Anna Humphrey and Anna McCaffrey: Worker-status cases reflect growing scrutiny on changing ways of working

anna-humphreyIn November 2016, four couriers for CitySprint began their case in the Employment Tribunal alleging they should be considered workers and not self-employed contractors.

Coming in the wake of October’s Uber judgement in which the Employment Tribunal found that Uber drivers were workers, the case represents growing scrutiny on whether the way we work is fundamentally changing.

anna-mccaffreyOrganisations such as CitySprint, Uber, and Deliveroo point to the high level of flexibility that self-employment offers individuals in comparison to the traditional employee model. Conversely, those involved in bringing these types of claim argue that, whatever a label in a contract may say, they should be recognised as ‘workers’ and receive the benefits and protections more typical of conventional jobs.

Worker status lies halfway between employees (who enjoy the greatest level of protection) and self-employed individuals (who have little legislative protection and whose terms are set by their contracts). Worker status does not give full employee rights, but does give individuals the right to paid holiday, to be paid at least the national minimum wage, and (potentially) to receive statutory sick pay. Some may also have a right to pension contributions in accordance with the auto-enrolment rules.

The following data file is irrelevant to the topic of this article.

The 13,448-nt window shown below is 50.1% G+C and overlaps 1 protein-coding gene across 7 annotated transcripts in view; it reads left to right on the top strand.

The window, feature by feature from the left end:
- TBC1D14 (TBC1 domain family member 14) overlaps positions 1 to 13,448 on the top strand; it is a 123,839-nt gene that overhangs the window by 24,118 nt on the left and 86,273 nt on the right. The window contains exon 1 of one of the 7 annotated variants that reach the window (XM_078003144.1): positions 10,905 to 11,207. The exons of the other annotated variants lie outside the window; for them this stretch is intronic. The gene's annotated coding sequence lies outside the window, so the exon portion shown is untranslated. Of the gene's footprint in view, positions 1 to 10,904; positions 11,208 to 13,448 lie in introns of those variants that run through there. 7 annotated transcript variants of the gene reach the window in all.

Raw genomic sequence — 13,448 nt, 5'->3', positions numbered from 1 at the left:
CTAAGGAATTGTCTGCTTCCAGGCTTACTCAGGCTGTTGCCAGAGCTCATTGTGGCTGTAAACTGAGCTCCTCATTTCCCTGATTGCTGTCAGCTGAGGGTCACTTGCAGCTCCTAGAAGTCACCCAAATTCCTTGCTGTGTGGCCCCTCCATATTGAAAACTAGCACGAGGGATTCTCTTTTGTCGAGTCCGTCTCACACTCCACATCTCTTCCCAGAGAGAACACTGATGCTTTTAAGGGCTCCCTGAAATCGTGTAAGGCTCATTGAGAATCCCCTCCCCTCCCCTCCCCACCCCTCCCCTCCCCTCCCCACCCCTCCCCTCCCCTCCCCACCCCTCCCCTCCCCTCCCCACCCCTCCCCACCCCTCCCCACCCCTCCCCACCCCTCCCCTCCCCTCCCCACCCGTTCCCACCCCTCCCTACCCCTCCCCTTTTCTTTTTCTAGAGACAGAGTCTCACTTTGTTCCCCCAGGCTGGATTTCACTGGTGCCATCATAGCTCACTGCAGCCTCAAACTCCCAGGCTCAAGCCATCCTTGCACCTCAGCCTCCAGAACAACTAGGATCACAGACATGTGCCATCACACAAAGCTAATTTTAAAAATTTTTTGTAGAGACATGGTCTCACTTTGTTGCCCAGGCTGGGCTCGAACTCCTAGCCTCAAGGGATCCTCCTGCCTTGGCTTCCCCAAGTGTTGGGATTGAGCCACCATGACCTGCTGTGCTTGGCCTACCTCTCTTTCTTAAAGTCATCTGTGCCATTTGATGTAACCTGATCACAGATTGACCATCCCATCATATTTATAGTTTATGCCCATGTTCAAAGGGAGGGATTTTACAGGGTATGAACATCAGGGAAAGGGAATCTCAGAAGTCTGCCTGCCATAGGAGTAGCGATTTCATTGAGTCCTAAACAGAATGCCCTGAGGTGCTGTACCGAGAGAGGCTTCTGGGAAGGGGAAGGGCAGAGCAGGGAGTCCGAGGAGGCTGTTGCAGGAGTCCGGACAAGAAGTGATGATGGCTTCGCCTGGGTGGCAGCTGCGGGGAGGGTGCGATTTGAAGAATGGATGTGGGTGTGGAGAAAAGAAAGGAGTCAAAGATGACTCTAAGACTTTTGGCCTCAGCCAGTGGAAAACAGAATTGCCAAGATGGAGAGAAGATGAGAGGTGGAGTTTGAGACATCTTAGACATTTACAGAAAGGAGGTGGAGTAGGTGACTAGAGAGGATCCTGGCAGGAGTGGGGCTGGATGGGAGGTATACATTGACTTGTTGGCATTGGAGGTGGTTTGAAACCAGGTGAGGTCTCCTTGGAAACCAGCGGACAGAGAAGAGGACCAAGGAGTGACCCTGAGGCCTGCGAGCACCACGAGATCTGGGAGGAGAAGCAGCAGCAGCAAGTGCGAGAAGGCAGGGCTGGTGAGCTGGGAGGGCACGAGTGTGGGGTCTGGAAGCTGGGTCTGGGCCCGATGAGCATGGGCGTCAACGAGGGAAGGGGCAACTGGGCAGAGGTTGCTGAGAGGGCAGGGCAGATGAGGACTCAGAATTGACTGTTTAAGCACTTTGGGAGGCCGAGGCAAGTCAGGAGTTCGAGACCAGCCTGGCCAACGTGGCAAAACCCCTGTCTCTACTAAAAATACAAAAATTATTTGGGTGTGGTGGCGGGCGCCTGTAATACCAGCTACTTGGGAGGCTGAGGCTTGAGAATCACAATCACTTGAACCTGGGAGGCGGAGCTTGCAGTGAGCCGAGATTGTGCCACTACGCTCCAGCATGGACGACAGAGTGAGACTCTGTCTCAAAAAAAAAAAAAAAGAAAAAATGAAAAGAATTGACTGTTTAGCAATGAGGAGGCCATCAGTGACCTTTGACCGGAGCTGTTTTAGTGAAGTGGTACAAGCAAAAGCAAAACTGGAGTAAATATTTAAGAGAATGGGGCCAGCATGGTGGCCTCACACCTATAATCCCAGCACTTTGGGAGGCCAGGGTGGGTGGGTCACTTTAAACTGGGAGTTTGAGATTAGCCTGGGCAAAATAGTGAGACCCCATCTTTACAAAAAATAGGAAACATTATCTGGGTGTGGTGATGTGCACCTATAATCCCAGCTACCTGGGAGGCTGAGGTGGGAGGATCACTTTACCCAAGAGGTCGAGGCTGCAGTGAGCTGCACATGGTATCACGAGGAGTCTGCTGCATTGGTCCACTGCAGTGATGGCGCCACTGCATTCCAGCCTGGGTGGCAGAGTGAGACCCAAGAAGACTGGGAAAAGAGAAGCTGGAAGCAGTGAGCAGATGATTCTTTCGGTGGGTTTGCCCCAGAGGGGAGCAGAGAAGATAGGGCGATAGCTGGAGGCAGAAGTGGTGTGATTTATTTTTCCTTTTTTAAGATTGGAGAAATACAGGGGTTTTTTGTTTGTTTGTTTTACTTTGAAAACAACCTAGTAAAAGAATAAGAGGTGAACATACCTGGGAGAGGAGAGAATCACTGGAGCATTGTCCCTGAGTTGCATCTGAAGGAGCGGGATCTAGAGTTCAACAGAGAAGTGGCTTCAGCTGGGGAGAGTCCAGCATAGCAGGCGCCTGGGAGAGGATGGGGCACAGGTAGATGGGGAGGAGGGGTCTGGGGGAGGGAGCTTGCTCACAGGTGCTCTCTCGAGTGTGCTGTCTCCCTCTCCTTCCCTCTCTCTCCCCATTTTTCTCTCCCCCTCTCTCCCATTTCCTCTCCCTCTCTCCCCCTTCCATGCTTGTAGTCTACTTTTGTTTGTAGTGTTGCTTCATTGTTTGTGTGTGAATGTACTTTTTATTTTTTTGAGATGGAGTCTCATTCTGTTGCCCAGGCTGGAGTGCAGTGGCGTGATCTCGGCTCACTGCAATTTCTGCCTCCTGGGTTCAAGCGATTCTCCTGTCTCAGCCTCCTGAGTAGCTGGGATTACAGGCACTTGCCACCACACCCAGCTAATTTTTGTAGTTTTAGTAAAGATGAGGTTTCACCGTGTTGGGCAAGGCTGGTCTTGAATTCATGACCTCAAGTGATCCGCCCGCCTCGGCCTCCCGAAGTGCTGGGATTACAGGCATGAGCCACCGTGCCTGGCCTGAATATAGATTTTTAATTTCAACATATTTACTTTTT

The government is closely following these changes to working practices and has commissioned Matthew Taylor, chief executive at the Royal Society for the Encouragement of Arts, Manufactures and Commerce, to review how employment practices need to change in light of these. The review will also cover the tax treatment of different types of engagement, driven by a concern that new business models may be leading to lower tax receipts, particularly of employer national insurance.

The Office of Tax Simplification also published a focus paper on 2 December 2016 on the tax issues and implications arising from the gig economy. It is clear that this is an area of difficulty and complexity that will need to be addressed in the near future.

Anna Humphrey is senior associate in the tax and incentives group at international law firm Taylor Wessing, and Anna McCaffrey is senior associate in the employment, pensions and mobility group at Taylor Wessing.